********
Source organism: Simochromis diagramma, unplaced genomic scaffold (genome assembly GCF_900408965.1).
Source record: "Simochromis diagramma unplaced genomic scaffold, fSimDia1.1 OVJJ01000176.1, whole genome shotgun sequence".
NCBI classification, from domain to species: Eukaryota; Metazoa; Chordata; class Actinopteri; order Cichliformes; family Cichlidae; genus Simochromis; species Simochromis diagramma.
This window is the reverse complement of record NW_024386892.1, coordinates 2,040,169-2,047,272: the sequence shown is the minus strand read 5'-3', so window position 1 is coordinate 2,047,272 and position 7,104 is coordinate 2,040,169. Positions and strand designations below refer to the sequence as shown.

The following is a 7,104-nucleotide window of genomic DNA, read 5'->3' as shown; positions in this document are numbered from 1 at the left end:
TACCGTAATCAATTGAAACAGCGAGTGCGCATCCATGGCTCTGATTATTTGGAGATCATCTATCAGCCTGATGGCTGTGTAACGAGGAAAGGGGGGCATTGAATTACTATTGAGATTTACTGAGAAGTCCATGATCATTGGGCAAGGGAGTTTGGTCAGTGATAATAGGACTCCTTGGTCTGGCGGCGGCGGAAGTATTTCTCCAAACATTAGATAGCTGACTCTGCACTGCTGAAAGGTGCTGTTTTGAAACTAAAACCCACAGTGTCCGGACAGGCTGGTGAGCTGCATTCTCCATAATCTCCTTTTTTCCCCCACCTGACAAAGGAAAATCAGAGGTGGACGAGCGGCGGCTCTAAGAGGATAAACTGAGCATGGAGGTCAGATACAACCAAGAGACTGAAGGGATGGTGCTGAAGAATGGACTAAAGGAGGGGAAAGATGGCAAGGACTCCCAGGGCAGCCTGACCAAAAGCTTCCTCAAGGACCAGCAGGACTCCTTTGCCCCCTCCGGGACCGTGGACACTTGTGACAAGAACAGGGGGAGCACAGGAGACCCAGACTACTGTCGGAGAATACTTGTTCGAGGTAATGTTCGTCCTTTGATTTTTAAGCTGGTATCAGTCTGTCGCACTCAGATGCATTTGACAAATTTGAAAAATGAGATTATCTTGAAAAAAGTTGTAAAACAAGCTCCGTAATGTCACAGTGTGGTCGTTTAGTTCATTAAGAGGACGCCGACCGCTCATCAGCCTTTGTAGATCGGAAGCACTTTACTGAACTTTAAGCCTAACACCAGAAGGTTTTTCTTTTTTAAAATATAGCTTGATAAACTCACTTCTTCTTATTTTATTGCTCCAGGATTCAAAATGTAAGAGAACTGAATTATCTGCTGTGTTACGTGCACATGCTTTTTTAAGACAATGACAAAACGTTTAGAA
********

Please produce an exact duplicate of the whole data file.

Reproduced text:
Source organism: Simochromis diagramma, unplaced genomic scaffold (genome assembly GCF_900408965.1).
Source record: "Simochromis diagramma unplaced genomic scaffold, fSimDia1.1 OVJJ01000176.1, whole genome shotgun sequence".
NCBI classification, from domain to species: Eukaryota; Metazoa; Chordata; class Actinopteri; order Cichliformes; family Cichlidae; genus Simochromis; species Simochromis diagramma.
This window is the reverse complement of record NW_024386892.1, coordinates 2,040,169-2,047,272: the sequence shown is the minus strand read 5'-3', so window position 1 is coordinate 2,047,272 and position 7,104 is coordinate 2,040,169. Positions and strand designations below refer to the sequence as shown.

The following is a 7,104-nucleotide window of genomic DNA, read 5'->3' as shown; positions in this document are numbered from 1 at the left end:
TACCGTAATCAATTGAAACAGCGAGTGCGCATCCATGGCTCTGATTATTTGGAGATCATCTATCAGCCTGATGGCTGTGTAACGAGGAAAGGGGGGCATTGAATTACTATTGAGATTTACTGAGAAGTCCATGATCATTGGGCAAGGGAGTTTGGTCAGTGATAATAGGACTCCTTGGTCTGGCGGCGGCGGAAGTATTTCTCCAAACATTAGATAGCTGACTCTGCACTGCTGAAAGGTGCTGTTTTGAAACTAAAACCCACAGTGTCCGGACAGGCTGGTGAGCTGCATTCTCCATAATCTCCTTTTTTCCCCCACCTGACAAAGGAAAATCAGAGGTGGACGAGCGGCGGCTCTAAGAGGATAAACTGAGCATGGAGGTCAGATACAACCAAGAGACTGAAGGGATGGTGCTGAAGAATGGACTAAAGGAGGGGAAAGATGGCAAGGACTCCCAGGGCAGCCTGACCAAAAGCTTCCTCAAGGACCAGCAGGACTCCTTTGCCCCCTCCGGGACCGTGGACACTTGTGACAAGAACAGGGGGAGCACAGGAGACCCAGACTACTGTCGGAGAATACTTGTTCGAGGTAATGTTCGTCCTTTGATTTTTAAGCTGGTATCAGTCTGTCGCACTCAGATGCATTTGACAAATTTGAAAAATGAGATTATCTTGAAAAAAGTTGTAAAACAAGCTCCGTAATGTCACAGTGTGGTCGTTTAGTTCATTAAGAGGACGCCGACCGCTCATCAGCCTTTGTAGATCGGAAGCACTTTACTGAACTTTAAGCCTAACACCAGAAGGTTTTTCTTTTTTAAAATATAGCTTGATAAACTCACTTCTTCTTATTTTATTGCTCCAGGATTCAAAATGTAAGAGAACTGAATTATCTGCTGTGTTACGTGCACATGCTTTTTTAAGACAATGACAAAACGTTTAGAA